The other morning after a heavy downpour I didn't see it, but I certainly heard a toad in the damp undergrowth.
The photo above was taken back in July when I inadvertently disturbed this rather grumpy looking warty one, which was nestling right in the middle of the Giant Scabious which I was giving a cutback.
I can't help but think its skin reminds me of a well-toasted pitta bread!
Toads spend much of the year on dry land, so I hope it managed to find another safe place to shelter in the garden, with a rich foodsource, ie slugs, insects and worms.
Did you see the tumbling Venezuelan Pebble Toad on the BBC programme Life. Click here if you didn't, but we warned the clip also contains a toad-eating tarantula!
It's amazing, and really quite amusing, and remarkably no toad was hurt in the making of the film!
THE COLOURS OF AUTUMN
In the main, the colours of Autumn are red and brown.
Here are some photos on the red/brown theme which I took yesterday.
I believe this to be a Harvestman? Looks like a spider, but not a spider at all.
Only if you like spiders, click here to see some great photos.
A Garden Snail mulch, a tip picked up from Michelle at Veg Plotting.
My garden is full of snails, so I have no problem in collecting vacated shells.
A seedhead of Iris Pseudocorus, the yellow flag iris.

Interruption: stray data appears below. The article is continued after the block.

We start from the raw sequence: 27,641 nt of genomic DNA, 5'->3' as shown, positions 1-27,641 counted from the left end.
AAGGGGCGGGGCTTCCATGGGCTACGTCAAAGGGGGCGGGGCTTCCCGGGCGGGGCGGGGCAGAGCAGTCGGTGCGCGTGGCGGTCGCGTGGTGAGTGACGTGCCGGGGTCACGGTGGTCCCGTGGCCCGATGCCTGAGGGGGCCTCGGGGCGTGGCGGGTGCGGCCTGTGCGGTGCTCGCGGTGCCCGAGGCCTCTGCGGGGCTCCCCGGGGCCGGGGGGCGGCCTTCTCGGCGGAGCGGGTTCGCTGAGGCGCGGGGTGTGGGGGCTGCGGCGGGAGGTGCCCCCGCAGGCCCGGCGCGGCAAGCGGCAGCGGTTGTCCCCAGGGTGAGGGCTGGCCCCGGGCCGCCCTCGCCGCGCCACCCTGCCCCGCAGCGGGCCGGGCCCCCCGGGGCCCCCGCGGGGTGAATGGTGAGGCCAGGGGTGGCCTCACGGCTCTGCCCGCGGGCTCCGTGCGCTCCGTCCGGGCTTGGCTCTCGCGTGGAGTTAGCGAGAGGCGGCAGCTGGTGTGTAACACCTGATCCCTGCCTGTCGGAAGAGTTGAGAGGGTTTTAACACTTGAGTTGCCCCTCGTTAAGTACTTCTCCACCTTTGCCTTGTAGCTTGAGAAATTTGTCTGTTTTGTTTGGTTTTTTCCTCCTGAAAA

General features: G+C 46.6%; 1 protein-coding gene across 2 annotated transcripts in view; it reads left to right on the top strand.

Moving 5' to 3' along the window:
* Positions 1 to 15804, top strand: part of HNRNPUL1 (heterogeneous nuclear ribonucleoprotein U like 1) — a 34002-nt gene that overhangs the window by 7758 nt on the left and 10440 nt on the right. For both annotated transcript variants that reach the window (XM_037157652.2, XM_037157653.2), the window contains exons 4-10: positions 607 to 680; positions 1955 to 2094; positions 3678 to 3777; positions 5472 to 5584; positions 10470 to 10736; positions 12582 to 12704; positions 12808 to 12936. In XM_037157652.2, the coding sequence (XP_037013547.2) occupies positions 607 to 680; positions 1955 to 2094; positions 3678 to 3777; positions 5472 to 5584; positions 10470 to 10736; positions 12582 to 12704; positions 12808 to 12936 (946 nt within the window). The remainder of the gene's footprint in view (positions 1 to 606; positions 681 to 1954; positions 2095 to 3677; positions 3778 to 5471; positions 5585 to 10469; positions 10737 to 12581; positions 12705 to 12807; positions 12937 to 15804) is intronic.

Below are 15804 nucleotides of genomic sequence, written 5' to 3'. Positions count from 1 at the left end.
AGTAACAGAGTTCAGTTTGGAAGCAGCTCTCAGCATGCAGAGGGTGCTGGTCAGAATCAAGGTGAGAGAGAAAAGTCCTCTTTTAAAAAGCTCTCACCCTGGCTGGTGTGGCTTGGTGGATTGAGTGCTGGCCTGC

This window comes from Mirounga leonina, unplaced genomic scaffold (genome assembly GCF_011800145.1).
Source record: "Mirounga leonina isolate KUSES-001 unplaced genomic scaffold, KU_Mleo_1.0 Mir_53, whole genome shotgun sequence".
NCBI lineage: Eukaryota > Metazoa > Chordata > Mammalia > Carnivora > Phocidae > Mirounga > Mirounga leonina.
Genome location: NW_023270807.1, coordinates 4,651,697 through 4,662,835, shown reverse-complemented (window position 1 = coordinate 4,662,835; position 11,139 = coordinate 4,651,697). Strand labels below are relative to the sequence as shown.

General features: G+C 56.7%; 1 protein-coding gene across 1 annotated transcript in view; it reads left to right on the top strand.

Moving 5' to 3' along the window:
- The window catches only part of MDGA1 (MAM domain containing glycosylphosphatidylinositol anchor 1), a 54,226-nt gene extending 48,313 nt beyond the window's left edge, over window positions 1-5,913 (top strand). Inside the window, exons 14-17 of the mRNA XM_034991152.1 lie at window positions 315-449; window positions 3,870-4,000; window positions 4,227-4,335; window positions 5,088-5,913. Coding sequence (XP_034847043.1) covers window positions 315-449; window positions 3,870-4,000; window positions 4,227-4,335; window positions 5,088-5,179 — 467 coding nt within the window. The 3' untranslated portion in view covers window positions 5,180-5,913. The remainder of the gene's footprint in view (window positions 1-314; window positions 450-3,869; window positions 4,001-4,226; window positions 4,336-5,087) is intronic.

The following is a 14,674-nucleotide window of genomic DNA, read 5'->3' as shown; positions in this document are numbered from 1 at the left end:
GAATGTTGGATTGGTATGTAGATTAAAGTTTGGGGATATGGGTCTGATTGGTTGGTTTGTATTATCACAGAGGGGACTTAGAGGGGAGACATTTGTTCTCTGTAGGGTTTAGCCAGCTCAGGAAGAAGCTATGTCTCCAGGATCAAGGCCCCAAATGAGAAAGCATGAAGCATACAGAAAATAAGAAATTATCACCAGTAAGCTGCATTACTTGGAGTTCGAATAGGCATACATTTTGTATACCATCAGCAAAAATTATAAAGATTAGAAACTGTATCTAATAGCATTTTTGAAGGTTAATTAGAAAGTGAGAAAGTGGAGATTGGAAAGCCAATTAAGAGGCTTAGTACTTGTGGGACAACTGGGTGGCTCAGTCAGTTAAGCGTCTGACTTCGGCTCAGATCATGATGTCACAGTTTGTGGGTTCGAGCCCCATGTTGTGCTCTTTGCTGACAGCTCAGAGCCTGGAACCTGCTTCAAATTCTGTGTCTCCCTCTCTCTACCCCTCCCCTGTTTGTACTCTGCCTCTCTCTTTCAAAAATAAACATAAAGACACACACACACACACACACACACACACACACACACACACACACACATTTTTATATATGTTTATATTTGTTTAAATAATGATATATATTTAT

I love these!
I usually bags a few whenever we go for walks along the beach. Only ones with holes!
Evergreen and deciduous leaves.
I've noticed wasps foraging amongst these.
More pebbles, mementos from holidays and days out.
Don't forget today is RSPB Feed The Birds Day, tomorrow is as well. Infact, why not feed them every day!
The birds in my garden enjoy fatballs and mixed seed, but on the whole ignore peanuts!
I know for some of us the clocks go back tonight, but if you've the time, you could read my other post from yesterday.
RAIN CLOUDS, A BLUE SKY, AND A RAINBOW
A morning of heavy downpours, and an afternoon of sunshine. A mixed bag kind of day for gardeners.
A Yew tree which sits at the top of the garden.
From this spot, if you look North, you can see the South Downs. Unfortunately if you look South, you cannot see the sea for rooftops!
With water droplets and sunlight, a rainbow forms.
The beautiful Comma butterfly, with its crinkle edges, is often spotted at this time of year building up fat supplies on nectar.
One plant they favour is nettle, of which I leave in a wild patch, in a mainly undisturbed part of the garden.
Verbena Bonariensis, a plant I love for encouraging all species of butterfly, and the Hummingbird Hawkmoth. A plant I loathe when it comes to pulling up hundreds of self-seedlings, in early Summer!
The Comma will hibernate upside down, camouflaged on a tree trunk, or amongst decaying leaves.
Click on Butterfly Conservation, to visit their informative website, teamed with great photos.
I collect seedheads in dry weather, as they ripen.
The Honesty seeds above were from my Dad's garden. The way the seeds form in their own little paper bags fascinates me.
This years Lupin seeds, from plants given to me by my Uncle.
Seeds are for sharing. Remember my cerise pink Hollyhock, from an earlier post? Plants, especially annuals, seed prolifically and it's produced hundreds of seeds.
If you live in the UK and would like some, please e-mail me your name and address, or leave a comment on this post, and I shall post some off to you.
GARDEN ORNAMENTS AND A GIVEAWAY WINNER
Having inherited garden ornaments, I share my patch with ...
a one-eyed, chewed-eared cat
and a rather cowardly lion.
A little stargazer
and a beautiful water carrier.
A merry-looking piper
and a Greek god!
... and the winner of my 200th post garden/flower themed mystery giveaway is Re!